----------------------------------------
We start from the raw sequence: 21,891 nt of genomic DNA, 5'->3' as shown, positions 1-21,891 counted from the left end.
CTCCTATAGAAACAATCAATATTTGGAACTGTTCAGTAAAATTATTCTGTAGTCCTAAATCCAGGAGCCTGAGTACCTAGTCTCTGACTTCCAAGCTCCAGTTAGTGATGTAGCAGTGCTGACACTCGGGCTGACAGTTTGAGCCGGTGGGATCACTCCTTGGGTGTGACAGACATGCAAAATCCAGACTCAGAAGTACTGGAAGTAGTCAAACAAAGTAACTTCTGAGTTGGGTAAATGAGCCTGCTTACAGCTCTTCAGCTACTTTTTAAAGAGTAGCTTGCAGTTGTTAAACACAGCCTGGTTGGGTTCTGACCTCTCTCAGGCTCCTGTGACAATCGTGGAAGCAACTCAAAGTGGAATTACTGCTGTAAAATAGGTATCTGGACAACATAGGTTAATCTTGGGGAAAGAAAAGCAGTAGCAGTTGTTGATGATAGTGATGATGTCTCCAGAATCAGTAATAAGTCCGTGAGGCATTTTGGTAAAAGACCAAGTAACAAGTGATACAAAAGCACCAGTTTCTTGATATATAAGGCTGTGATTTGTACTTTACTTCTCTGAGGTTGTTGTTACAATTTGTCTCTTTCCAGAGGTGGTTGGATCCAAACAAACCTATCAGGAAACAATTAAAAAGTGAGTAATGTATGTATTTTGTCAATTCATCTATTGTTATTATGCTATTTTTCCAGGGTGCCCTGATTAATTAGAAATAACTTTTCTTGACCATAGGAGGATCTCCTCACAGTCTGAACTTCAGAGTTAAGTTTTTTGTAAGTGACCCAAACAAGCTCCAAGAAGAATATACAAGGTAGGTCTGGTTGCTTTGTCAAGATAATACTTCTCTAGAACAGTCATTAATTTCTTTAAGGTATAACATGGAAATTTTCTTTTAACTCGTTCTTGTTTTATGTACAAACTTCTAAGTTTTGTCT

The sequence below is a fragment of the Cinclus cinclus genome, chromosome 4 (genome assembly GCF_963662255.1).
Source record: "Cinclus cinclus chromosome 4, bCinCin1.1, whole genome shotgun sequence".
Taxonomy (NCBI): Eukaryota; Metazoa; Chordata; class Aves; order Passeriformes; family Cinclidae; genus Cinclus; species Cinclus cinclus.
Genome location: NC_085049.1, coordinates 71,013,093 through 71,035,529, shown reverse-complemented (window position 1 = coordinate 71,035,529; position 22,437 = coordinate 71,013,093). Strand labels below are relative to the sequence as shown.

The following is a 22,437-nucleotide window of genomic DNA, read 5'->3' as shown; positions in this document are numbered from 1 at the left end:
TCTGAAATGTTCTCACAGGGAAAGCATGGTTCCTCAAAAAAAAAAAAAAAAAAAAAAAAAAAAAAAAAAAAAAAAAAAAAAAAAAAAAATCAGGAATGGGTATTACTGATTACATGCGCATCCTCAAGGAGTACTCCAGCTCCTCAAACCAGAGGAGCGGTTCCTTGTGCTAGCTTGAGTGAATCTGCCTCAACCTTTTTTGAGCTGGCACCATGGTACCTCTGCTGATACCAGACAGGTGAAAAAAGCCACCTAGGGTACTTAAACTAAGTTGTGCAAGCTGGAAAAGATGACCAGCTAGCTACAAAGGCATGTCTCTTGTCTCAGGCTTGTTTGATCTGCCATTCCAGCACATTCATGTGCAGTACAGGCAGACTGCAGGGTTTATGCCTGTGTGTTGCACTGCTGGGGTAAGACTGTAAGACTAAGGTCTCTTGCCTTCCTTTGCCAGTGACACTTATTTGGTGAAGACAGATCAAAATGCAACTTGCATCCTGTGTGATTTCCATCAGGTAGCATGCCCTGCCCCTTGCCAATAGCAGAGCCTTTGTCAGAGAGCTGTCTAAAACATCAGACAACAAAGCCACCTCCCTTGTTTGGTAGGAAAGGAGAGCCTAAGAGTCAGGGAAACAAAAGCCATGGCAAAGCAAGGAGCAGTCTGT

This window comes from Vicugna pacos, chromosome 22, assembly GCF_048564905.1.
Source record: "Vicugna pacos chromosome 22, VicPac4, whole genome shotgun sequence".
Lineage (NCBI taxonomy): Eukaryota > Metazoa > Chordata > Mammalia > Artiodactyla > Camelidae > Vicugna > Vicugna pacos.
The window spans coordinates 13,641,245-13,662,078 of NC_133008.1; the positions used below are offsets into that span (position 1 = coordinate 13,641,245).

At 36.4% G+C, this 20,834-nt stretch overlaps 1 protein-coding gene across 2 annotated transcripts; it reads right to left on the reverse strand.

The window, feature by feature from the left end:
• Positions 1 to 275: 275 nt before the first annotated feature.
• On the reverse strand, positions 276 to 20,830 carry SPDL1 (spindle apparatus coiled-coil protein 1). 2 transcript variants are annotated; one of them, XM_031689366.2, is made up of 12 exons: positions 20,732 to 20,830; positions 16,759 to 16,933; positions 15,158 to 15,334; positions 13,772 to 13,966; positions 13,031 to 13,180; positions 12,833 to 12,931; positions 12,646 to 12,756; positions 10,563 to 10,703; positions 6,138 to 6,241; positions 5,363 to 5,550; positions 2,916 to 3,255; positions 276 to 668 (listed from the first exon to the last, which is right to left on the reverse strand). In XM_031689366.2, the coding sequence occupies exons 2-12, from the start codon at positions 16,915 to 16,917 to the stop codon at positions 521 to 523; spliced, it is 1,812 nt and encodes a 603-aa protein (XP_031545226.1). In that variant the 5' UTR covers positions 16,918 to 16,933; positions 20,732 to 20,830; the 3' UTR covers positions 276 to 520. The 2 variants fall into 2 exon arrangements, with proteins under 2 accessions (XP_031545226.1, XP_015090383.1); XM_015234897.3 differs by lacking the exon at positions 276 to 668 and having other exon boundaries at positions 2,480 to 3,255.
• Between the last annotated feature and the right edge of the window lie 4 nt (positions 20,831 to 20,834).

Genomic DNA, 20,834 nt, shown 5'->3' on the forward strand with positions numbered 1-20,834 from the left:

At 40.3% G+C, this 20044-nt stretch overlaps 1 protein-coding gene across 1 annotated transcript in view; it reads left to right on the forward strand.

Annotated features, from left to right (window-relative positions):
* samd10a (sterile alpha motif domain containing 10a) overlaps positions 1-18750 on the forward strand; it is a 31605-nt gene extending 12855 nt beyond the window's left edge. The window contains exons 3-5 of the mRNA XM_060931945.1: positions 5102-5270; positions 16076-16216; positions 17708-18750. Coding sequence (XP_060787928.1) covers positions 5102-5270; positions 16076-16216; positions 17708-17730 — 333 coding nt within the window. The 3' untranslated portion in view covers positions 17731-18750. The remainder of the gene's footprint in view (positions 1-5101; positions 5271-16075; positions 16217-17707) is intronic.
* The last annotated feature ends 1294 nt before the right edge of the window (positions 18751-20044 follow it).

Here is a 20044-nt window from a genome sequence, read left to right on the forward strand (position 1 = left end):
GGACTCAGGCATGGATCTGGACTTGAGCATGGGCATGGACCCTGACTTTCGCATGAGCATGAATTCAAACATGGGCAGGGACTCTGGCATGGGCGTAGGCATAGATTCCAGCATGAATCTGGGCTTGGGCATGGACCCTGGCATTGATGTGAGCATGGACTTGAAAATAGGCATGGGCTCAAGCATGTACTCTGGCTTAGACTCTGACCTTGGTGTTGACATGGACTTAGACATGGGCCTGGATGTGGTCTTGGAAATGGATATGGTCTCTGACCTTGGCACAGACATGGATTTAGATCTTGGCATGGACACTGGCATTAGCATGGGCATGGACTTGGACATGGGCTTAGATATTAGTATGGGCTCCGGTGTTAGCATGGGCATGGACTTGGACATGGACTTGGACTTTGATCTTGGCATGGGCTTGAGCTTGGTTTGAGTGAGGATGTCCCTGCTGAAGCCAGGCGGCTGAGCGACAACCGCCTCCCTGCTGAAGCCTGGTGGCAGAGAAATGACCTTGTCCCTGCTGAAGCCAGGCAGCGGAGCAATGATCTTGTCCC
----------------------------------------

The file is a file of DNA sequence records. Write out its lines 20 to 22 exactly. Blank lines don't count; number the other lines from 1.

Annotated features, from left to right (window-relative positions):
* samd10a (sterile alpha motif domain containing 10a) overlaps positions 1-18750 on the forward strand; it is a 31605-nt gene extending 12855 nt beyond the window's left edge. The window contains exons 3-5 of the mRNA XM_060931945.1: positions 5102-5270; positions 16076-16216; positions 17708-18750. Coding sequence (XP_060787928.1) covers positions 5102-5270; positions 16076-16216; positions 17708-17730 — 333 coding nt within the window. The 3' untranslated portion in view covers positions 17731-18750. The remainder of the gene's footprint in view (positions 1-5101; positions 5271-16075; positions 16217-17707) is intronic.
* The last annotated feature ends 1294 nt before the right edge of the window (positions 18751-20044 follow it).